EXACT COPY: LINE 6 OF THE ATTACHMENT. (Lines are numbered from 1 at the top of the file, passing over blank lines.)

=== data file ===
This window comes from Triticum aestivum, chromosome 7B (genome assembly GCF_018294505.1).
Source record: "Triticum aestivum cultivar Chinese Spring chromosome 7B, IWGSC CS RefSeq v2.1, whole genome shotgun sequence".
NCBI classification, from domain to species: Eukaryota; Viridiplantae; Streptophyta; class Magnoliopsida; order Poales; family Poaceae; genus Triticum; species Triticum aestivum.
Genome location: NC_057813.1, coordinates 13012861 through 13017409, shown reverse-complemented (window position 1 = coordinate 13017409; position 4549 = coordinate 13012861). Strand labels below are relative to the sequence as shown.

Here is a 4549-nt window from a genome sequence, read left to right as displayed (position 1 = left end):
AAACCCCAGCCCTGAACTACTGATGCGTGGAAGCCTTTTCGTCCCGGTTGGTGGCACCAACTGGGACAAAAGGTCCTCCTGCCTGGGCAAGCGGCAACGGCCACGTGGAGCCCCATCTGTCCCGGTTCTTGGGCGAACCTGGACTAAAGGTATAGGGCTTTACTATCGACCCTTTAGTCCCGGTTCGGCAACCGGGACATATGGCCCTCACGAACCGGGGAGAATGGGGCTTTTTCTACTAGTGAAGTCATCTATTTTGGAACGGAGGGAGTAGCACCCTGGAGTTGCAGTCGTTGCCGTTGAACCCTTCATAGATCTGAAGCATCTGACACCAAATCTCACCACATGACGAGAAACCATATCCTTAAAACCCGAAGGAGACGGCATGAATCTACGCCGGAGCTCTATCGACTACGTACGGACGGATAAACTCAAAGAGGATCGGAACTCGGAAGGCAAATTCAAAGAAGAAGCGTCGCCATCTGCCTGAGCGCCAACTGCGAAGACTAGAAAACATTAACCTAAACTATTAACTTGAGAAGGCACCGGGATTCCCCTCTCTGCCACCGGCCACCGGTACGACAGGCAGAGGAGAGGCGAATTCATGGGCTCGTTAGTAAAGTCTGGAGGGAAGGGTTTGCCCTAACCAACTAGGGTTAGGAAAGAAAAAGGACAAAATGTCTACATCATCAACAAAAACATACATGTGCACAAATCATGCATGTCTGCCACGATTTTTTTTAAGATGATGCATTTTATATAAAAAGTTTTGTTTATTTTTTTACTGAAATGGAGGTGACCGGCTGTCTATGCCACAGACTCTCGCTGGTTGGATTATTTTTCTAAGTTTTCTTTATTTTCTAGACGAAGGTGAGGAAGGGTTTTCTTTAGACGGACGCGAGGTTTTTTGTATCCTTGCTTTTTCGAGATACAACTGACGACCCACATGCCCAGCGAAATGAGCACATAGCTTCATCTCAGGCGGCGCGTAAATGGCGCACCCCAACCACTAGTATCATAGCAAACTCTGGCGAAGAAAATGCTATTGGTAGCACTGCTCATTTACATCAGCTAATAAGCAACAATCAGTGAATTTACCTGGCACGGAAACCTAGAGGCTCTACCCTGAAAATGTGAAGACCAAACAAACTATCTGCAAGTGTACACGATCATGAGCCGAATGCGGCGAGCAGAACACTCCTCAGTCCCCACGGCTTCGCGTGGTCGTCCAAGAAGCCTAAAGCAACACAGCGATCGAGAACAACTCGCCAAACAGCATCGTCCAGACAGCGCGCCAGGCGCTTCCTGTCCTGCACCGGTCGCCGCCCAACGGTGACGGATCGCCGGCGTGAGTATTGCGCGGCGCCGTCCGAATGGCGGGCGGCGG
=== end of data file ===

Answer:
AAACCCCAGCCCTGAACTACTGATGCGTGGAAGCCTTTTCGTCCCGGTTGGTGGCACCAACTGGGACAAAAGGTCCTCCTGCCTGGGCAAGCGGCAACGGCCACGTGGAGCCCCATCTGTCCCGGTTCTTGGGCGAACCTGGACTAAAGGTATAGGGCTTTACTATCGACCCTTTAGTCCCGGTTCGGCAACCGGGACATATGGCCCTCACGAACCGGGGAGAATGGGGCTTTTTCTACTAGTGAAGTCATCTATTTTGGAACGGAGGGAGTAGCACCCTGGAGTTGCAGTCGTTGCCGTTGAACCCTTCATAGATCTGAAGCATCTGACACCAAATCTCACCACATGACGAGAAACCATATCCTTAAAACCCGAAGGAGACGGCATGAATCTACGCCGGAGCTCTATCGACTACGTACGGACGGATAAACTCAAAGAGGATCGGAACTCGGAAGGCAAATTCAAAGAAGAAGCGTCGCCATCTGCCTGAGCGCCAACTGCGAAGACTAGAAAACATTAACCTAAACTATTAACTTGAGAAGGCACCGGGATTCCCCTCTCTGCCACCGGCCACCGGTACGACAGGCAGAGGAGAGGCGAATTCATGGGCTCGTTAGTAAAGTCTGGAGGGAAGGGTTTGCCCTAACCAACTAGGGTTAGGAAAGAAAAAGGACAAAATGTCTACATCATCAACAAAAACATACATGTGCACAAATCATGCATGTCTGCCACGATTTTTTTTAAGATGATGCATTTTATATAAAAAGTTTTGTTTATTTTTTTACTGAAATGGAGGTGACCGGCTGTCTATGCCACAGACTCTCGCTGGTTGGATTATTTTTCTAAGTTTTCTTTATTTTCTAGACGAAGGTGAGGAAGGGTTTTCTTTAGACGGACGCGAGGTTTTTTGTATCCTTGCTTTTTCGAGATACAACTGACGACCCACATGCCCAGCGAAATGAGCACATAGCTTCATCTCAGGCGGCGCGTAAATGGCGCACCCCAACCACTAGTATCATAGCAAACTCTGGCGAAGAAAATGCTATTGGTAGCACTGCTCATTTACATCAGCTAATAAGCAACAATCAGTGAATTTACCTGGCACGGAAACCTAGAGGCTCTACCCTGAAAATGTGAAGACCAAACAAACTATCTGCAAGTGTACACGATCATGAGCCGAATGCGGCGAGCAGAACACTCCTCAGTCCCCACGGCTTCGCGTGGTCGTCCAAGAAGCCTAAAGCAACACAGCGATCGAGAACAACTCGCCAAACAGCATCGTCCAGACAGCGCGCCAGGCGCTTCCTGTCCTGCACCGGTCGCCGCCCAACGGTGACGGATCGCCGGCGTGAGTATTGCGCGGCGCCGTCCGAATGGCGGGCGGCGG